Prince, Barry Manilow, Cyndi Lauper, Kraftwerk, and Peter Gabriel all on one album – a cover album by piano trio extraordinaire The Bad Plus. It is anyone’s guess if the title of the album refers to the difficult process of finding suitable cover songs for an album like this or to the fact that it can indeed become a dangerous undertaking to record well-known songs or lesser-known songs by well-known pop artists.
Ethan Iverson (piano), Reid Anderson (bass), and David King (drums) open their latest effort with a track from the Yeah Yeah Yeahs. With “Maps”, they start to deconstruct the original in such a way that it is hardly recognizable. But it shouldn’t be the task anyway of trying to find out where and what exactly the group took from the originals and what they added in their arrangements. There are only a few notes of Peter Gabriel‘s “Games Without Frontiers” which pave the way for a totally new song (except for the bridge which sounds a bit awkward here). And it works.
The most prominently covered song here is certainly Cindy Lauper‘s “Time After Time”, and with Ethan’s passionate piano work, thankfully the song’s original message and lyric are kept in sync. The offbeat and behind the beat drumming give it the special spin that makes it all suitable for this collection. The repetitive way how Ethan is using the main title is refreshing and exciting at the same time. So is the country-jazz of “I Walk The Line”, Johnny Cash‘s masterpiece treated here to an almost carnivalesque oddity. Nice one.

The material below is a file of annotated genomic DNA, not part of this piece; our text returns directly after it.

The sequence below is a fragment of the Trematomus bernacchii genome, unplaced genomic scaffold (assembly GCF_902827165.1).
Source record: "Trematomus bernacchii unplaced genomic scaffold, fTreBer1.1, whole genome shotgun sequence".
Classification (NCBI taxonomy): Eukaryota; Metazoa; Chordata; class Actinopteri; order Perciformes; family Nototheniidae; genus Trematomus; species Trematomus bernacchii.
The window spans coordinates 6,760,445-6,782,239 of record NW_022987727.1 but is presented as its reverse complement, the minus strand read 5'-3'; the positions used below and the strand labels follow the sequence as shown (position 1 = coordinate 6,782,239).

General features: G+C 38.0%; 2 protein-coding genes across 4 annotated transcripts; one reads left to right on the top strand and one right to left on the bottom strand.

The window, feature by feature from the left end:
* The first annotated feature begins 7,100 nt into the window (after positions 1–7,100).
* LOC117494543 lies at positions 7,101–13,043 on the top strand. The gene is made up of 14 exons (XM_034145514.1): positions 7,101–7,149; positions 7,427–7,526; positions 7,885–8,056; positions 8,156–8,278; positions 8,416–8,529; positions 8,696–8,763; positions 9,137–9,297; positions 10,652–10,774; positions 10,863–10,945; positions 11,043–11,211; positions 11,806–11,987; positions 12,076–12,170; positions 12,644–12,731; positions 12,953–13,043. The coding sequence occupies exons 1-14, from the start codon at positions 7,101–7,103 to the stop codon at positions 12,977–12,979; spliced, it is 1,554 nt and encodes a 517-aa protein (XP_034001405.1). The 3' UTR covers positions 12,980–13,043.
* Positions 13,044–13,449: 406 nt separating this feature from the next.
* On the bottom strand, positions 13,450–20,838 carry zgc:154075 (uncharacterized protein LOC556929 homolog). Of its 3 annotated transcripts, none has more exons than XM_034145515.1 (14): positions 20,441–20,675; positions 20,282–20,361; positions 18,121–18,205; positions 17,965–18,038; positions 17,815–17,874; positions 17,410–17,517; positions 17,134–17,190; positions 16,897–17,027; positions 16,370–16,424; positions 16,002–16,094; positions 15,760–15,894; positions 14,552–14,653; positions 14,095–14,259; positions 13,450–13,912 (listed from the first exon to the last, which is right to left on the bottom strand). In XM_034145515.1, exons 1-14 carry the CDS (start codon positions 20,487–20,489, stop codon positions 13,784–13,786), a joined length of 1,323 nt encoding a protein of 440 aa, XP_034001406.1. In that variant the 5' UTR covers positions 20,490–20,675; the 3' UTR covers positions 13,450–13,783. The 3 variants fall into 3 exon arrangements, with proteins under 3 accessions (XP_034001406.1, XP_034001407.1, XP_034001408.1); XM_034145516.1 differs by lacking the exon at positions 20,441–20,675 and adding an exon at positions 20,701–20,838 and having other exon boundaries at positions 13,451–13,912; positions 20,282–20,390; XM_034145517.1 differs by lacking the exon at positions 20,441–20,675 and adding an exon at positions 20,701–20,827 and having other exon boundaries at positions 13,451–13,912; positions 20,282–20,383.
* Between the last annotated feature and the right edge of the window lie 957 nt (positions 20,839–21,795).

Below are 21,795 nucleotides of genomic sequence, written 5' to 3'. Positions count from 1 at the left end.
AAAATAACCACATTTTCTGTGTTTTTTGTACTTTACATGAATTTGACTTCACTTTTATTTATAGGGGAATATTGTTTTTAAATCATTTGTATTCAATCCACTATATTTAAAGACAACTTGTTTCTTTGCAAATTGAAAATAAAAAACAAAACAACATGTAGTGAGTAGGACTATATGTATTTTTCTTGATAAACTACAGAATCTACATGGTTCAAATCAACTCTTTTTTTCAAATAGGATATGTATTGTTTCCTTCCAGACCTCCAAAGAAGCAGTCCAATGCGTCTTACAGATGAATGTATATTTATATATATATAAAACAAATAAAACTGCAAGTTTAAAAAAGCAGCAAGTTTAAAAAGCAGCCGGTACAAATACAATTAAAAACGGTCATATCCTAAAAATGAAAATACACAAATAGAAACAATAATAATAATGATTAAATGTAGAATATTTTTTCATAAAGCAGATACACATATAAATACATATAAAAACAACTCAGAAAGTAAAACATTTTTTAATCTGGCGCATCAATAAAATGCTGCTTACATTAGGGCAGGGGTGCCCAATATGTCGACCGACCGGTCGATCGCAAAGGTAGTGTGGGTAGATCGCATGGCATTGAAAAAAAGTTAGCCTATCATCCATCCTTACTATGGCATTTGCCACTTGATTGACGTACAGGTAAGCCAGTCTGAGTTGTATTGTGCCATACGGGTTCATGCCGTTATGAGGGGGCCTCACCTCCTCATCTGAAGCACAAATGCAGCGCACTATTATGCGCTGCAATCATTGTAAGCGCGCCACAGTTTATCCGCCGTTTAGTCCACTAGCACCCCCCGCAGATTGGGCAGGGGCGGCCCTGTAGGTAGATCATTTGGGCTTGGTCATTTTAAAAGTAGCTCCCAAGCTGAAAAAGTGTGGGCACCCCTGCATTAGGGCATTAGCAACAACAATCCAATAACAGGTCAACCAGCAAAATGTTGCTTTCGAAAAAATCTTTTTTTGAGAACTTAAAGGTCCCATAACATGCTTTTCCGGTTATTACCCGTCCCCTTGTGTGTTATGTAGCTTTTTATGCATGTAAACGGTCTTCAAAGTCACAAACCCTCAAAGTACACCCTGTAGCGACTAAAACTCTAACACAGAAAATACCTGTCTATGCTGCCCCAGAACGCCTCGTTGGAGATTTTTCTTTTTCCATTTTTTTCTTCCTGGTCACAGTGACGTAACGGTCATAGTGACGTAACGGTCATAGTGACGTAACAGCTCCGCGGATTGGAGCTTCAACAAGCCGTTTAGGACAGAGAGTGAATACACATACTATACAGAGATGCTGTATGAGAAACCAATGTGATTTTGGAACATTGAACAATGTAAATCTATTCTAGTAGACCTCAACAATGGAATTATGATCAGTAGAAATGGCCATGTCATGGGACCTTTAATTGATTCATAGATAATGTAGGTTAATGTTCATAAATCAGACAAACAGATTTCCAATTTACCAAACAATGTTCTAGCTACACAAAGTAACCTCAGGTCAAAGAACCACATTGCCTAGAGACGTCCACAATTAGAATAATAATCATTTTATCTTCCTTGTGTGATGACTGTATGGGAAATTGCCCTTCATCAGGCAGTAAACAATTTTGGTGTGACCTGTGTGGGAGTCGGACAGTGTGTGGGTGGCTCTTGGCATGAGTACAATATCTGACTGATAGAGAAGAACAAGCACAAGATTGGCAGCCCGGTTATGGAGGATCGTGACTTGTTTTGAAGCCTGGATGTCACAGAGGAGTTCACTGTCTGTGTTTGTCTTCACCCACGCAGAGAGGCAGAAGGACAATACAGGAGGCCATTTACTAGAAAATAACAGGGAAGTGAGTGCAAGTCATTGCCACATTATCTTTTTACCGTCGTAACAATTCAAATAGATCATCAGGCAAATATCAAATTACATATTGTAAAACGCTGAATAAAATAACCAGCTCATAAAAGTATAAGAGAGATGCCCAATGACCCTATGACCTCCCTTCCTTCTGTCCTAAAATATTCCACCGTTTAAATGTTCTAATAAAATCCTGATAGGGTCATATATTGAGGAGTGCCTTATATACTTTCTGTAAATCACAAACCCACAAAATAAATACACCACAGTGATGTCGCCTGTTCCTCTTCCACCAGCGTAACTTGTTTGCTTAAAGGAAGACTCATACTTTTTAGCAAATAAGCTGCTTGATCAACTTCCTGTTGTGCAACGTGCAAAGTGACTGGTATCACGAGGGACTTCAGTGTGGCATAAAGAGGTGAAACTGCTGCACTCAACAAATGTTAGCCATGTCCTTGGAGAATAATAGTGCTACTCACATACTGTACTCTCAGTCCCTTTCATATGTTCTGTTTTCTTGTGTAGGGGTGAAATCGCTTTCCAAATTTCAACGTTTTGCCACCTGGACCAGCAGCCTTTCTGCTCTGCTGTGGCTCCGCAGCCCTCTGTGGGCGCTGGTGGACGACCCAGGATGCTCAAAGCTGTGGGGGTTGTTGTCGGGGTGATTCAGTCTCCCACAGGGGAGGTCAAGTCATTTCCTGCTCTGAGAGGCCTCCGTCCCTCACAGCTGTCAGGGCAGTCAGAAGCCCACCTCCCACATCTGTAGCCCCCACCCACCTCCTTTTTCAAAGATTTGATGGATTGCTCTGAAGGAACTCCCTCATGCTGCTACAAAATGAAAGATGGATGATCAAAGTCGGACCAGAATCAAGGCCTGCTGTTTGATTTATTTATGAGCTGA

The trio manages to keep the retro soul-rock of “The Beautiful Ones”, the Prince piece from “Purple Rain”, and combines it with cascading piano touches while the song keeps moving. It’s a good and necessary treat that mood and tempo are shifting to slow gear, like on the beautiful interpretation of “Don’t Dream It’s Over”, the 1986 Crowded House song that has become something of a standard by now. Here, Reid’s bass is prominently featured at the core of the tune. Indie rock band TV On The Radio are added here with their “Staring At The Sun”, which doesn’t really click.
It is funny, brave, and simply brilliant to feature Barry Manilow‘s kitsch masterpiece “Mandy”. The final output is a bit lengthy though – it would have been a nicer effect if the song had been much shorter, I think. And Kraftwerk‘s “The Robots” (“Die Roboter”) has all the techno effects it needs. It sounds as avantgarde as the original. Also interesting that the more familiar cover territory for The Bad Plus, the music of Ornette Coleman, is treated here with a bittersweet “Broken Shadows”.
Check out The Bad Plus on tour with their new album (select dates):
10/01 Leipzig, Schauspielhaus
10/04 Nantes, Salle Paul Fort
10/06 Lugano, Radio RSI
10/10 Berlin, A-Trane
10/12 Singen, Kulturzentrum GEMS
10/14 Leibnitz, LeibnitzKULT
10/17 Amsterdam, Bimhuis
11/04 Geneva, AMR
11/09 Paris, New Morning
11/14 Krefeld, Theater